SEO – Beginner Level
Although Google has hundreds of factors when indexing sites in order to decide which are the most relevant to a user’s search, there is no question that links pointing back to your site, with the appropriate anchor text, from other, also relevant sites, is chief among these factors. Optimizing for this is called SEO – Search Engine Optimization.
Let’s qualify something first: anchor text is a bit of code that is used to identify a word or set of words so that you can point a link to it. The actual words that are the target of the link are the “anchor text.” Typically this code was used to help navigate around a long page of text. For example “Back To Top” is something we have become familiar with, halfway down a page, that will allow us to click on it and jump back up to the top of the page. In this case the words “Back to Top” are the Anchor Text of that link’s target.
But what we are talking about in this article is the importance of good anchor text and its relevance to search engines like Google.
Search engines look at the label for a hot link for an indication of what it is linking to: this is a major factor in the search engine deciding what the link is about. Perhaps the best way to illustrate this is with a mistake that many people make when building links on their site.
Look at the following sentence and ask yourself which words you would expect to hotlink to the subject of interest:
If you are interested in seeing more photos of Brad Pitt click here.
Conventionally people will create a link out of the word “here”. The problem is, that the search engine will think you are most interested in the word “here” and not “photos of Brad Pitt,” and thus if you are trying to get people to visit your site based on your mentioning Brad Pitt, or celebrity photos, or any combination therein, you have lost one opportunity to let the search engines know to suggest you; all you have reinforced is the very popular term “here.”
Rather than simply shift where the anchor text is, however, I would recommend changing the structure of the above sentence:
Take a look at More photos of Brad Pitt -
is a stronger choice.
Think of it this way: your site is an island way out in the Pacific Ocean. The big sites like Amazon and Ebay are the “mainland” – North America. Heck, let’s say they represent the US. Now your island of Kaua’i has no obvious connection to the mainland. Sure, you might take a small charter plane to the US from Kaua’i, but that doesn’t mean they are otherwise relevant to one another.
So you decide, you want some of the business from the US, and not knowing better, you put up a little flag on your shore saying “Americans Welcome!”
Problem is, unless an American just happens to stray out into the ocean and land on your shore, they will have no idea you are there, no causeway to lead them that way, no funnel, no indication.
Now, let’s say that on the mainland US, someone puts up a sign that points out into the Pacific and says “Other stuff that way.” OK, it’s a start – now maybe someone will get curious and stray out in that direction, very slightly increasing the chance that you may receive visitors/customers to your island, but you have no way of knowing exactly what sort of people you are going to get – they may hate your kind of island, or they may have been interested in something altogether different, so getting them to arrive on your shore isn’t guaranteeing any sort of benefit or even basic relationship.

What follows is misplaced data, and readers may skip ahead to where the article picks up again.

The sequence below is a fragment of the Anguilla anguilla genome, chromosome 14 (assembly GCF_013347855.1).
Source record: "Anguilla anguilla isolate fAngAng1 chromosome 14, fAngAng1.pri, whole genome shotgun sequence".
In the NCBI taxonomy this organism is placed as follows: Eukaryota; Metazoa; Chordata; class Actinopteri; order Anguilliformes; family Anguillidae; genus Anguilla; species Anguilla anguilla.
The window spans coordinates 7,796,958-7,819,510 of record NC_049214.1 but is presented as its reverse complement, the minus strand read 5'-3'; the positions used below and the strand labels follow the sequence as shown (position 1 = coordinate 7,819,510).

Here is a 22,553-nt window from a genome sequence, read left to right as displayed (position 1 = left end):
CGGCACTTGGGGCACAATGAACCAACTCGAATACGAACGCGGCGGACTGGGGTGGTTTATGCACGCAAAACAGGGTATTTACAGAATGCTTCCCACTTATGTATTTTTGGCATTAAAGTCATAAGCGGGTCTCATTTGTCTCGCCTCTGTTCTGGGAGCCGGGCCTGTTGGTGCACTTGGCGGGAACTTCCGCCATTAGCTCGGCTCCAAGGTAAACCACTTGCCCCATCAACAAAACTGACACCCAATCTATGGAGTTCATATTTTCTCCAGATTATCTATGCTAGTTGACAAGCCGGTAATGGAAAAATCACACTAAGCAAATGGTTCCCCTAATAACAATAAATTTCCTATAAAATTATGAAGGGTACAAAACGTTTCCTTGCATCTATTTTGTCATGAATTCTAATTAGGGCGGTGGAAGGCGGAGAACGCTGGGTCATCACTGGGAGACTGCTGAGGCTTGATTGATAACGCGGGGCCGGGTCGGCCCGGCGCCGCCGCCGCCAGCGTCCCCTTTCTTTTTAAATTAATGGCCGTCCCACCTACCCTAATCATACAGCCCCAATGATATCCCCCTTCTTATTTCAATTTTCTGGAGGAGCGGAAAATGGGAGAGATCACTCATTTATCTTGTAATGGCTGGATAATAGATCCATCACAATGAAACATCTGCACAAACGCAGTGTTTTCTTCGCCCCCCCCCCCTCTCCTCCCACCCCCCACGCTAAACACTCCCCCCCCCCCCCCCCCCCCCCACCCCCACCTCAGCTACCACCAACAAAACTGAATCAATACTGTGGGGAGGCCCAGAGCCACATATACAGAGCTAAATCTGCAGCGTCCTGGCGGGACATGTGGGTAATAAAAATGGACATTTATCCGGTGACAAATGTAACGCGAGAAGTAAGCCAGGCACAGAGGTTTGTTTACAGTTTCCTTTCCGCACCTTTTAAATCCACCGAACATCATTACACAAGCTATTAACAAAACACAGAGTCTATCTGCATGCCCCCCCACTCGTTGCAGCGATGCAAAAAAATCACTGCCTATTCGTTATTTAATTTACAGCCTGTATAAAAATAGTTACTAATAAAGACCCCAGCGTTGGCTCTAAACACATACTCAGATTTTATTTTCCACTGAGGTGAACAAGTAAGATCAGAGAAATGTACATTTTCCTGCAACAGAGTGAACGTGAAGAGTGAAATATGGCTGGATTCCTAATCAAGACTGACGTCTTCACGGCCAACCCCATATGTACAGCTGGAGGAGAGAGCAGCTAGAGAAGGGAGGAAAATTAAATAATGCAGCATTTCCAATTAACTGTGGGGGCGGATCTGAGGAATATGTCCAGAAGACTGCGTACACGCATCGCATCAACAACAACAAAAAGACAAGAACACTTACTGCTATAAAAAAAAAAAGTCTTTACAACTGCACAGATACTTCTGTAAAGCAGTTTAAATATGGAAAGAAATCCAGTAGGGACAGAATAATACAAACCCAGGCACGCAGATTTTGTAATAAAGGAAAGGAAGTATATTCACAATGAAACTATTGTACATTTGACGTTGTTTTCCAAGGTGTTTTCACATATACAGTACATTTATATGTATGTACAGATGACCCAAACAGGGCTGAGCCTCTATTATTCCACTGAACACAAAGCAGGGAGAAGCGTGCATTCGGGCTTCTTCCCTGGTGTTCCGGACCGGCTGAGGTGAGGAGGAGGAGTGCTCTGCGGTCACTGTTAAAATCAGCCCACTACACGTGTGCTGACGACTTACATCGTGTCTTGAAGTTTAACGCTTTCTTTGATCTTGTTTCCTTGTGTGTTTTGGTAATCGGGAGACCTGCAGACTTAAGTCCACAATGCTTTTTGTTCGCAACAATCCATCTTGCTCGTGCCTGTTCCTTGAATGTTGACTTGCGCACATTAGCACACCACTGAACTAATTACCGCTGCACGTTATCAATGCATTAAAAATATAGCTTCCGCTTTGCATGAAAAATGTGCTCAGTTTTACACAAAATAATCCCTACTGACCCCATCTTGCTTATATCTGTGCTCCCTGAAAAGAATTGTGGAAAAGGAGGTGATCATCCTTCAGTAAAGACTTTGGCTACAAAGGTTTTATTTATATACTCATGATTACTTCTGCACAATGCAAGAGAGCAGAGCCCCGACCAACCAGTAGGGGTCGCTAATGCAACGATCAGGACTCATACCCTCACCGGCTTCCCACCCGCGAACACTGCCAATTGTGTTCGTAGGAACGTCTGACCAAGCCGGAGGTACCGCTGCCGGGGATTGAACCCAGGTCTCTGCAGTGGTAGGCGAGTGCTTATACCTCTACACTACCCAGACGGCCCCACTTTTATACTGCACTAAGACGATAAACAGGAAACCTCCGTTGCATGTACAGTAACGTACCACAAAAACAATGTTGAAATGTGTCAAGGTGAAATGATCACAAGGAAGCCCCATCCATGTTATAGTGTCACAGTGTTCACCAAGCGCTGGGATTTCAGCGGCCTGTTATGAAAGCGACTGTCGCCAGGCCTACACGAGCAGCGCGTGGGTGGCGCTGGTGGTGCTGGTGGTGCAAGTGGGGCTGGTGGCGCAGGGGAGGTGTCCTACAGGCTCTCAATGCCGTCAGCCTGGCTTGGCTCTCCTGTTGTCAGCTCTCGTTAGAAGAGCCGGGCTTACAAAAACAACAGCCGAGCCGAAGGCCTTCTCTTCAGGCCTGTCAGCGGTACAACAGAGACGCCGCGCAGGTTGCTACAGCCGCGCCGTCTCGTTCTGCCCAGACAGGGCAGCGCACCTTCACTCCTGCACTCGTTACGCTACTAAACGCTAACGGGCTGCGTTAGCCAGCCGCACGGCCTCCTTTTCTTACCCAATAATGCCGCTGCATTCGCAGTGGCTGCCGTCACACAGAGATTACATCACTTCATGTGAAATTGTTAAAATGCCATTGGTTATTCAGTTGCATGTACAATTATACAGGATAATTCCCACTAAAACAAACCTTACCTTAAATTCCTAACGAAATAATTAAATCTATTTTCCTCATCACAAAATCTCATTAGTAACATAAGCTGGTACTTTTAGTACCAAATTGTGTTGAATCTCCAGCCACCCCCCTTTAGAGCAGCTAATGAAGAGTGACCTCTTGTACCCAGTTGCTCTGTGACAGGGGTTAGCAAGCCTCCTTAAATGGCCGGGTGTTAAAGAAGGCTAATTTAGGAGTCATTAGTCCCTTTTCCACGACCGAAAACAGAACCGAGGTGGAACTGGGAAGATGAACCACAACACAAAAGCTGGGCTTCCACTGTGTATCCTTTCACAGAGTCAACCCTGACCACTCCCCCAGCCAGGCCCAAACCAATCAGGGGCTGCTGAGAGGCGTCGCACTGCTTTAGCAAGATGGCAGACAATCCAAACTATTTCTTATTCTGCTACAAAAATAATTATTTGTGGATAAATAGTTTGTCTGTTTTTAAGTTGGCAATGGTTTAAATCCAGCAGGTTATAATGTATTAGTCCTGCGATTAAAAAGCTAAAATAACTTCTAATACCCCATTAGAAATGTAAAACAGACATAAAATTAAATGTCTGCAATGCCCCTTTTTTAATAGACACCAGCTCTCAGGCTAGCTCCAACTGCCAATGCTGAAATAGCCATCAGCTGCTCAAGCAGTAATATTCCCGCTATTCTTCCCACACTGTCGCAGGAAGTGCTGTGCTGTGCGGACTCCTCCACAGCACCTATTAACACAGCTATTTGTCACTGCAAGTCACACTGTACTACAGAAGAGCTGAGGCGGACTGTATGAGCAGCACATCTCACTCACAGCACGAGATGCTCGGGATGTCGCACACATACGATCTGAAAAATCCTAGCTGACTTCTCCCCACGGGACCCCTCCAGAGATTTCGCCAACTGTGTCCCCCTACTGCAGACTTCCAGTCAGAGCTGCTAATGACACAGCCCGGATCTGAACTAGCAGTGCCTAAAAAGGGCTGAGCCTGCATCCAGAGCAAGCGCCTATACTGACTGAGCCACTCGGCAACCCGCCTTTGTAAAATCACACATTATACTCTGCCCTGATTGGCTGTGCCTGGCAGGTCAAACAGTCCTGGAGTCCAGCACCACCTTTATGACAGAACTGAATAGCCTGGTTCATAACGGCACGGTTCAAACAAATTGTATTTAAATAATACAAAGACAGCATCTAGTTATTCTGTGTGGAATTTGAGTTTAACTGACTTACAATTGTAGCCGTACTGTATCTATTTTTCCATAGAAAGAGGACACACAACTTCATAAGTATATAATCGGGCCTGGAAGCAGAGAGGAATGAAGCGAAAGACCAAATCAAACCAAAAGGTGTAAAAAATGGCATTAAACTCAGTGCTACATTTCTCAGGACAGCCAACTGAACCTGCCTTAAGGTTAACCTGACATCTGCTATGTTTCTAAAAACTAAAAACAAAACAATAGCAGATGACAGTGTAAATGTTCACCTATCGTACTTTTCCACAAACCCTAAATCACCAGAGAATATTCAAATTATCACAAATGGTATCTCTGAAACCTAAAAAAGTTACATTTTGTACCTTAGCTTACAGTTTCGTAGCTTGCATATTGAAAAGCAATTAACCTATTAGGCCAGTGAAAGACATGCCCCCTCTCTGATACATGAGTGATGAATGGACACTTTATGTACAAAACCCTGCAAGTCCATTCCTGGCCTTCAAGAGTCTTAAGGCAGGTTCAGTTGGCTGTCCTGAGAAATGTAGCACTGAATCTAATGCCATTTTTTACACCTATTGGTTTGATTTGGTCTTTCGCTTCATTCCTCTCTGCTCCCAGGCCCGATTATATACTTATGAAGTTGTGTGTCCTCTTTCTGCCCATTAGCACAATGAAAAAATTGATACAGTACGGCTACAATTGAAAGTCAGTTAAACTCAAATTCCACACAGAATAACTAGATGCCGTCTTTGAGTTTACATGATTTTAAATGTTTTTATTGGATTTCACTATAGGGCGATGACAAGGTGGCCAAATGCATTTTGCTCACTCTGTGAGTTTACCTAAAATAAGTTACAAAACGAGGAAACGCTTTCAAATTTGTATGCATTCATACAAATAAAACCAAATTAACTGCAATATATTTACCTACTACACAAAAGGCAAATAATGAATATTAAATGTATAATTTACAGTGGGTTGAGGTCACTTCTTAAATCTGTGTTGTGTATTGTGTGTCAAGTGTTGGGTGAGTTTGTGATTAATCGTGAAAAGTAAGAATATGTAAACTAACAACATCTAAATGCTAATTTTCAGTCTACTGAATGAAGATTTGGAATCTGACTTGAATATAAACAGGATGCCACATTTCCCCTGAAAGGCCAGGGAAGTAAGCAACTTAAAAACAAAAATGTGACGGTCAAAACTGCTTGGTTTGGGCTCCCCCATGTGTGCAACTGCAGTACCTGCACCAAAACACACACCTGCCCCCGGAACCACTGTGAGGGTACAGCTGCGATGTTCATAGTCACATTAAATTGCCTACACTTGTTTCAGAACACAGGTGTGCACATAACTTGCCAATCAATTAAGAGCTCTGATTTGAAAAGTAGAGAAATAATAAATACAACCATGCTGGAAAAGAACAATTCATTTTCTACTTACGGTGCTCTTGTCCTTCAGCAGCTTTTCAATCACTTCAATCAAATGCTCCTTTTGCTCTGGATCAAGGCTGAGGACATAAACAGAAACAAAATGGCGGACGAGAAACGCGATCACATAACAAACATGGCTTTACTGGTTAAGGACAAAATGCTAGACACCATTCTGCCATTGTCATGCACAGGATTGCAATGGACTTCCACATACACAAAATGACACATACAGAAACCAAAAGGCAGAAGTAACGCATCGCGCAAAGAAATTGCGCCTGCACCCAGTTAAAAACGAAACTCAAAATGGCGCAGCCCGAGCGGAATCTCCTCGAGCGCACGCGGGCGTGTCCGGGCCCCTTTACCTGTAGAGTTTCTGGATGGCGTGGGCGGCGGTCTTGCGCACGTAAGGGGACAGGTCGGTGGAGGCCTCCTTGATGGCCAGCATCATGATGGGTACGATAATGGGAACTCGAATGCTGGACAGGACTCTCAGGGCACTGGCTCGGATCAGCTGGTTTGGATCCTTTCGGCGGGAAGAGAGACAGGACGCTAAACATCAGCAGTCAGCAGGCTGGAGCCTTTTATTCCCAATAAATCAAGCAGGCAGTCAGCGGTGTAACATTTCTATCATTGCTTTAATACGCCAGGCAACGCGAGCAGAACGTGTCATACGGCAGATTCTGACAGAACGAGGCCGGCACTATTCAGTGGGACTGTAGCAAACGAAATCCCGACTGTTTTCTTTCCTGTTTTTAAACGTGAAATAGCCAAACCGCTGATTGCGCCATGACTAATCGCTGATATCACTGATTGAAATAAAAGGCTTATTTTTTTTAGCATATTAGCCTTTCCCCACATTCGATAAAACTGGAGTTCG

Now, let’s imagine that the sign posted up on the mainland US shore says “Beautiful, lush island, for those who want to get away and explore a different and exotic, rich culture.”
Suddenly things are happening – people not only become aware of you, they become aware of what you are, the tone you use to describe yourself, what you offer/promise and so the ones who are interested, or who become curious, may start heading your way, and when they arrive, they will be satisfied that they got what they came for. Furthermore, you now have a presence on the mainland point towards you. Eventually, those first adventurers return and tell others and the traffic builds until they built a “causeway” in the sky headed in your direction – direct flights are scheduled, and at the airport terminal, posters of the beautiful flora and fauna on your island.
This is the idea behind contextually relevant anchor text and “backlinking” or a “linkback.”
But – you may ask – that is dependent on other sites properly linking back to me, and I don’t always have control over that.
True, but the beauty of a blog, is that you are generating dozens of URLS over the course of a year. In fact, every new article you post has its own unique URL. And those posts also have Tags and Categories. So you are able to link to other articles you have written within your posts, your tags can have contextually relevant phrases, and your categories should have subject-appropriate descriptions as well.
For example the word “General” is not good for a blog category. “General Blogging Tips” will serve you much better.
The idea, is to help the search engines build and reinforce an accurate neural network of your site, one that reinforces the key concepts or “keyword phrases” for which you are interested in attracting traffic and visitors, and then get the mainland to point at you with a sign that says ->when it comes to this subject, they sure have it covered.
I will go further into these SEO concepts and latent semantic indexing in future posts.
I look forward to any questions you may have.
*(This idea of islands and the mainland as an example of how networks form online is based on concepts discussed in the excellent book Linked: The New Science of Networks by Albert-László Barabási)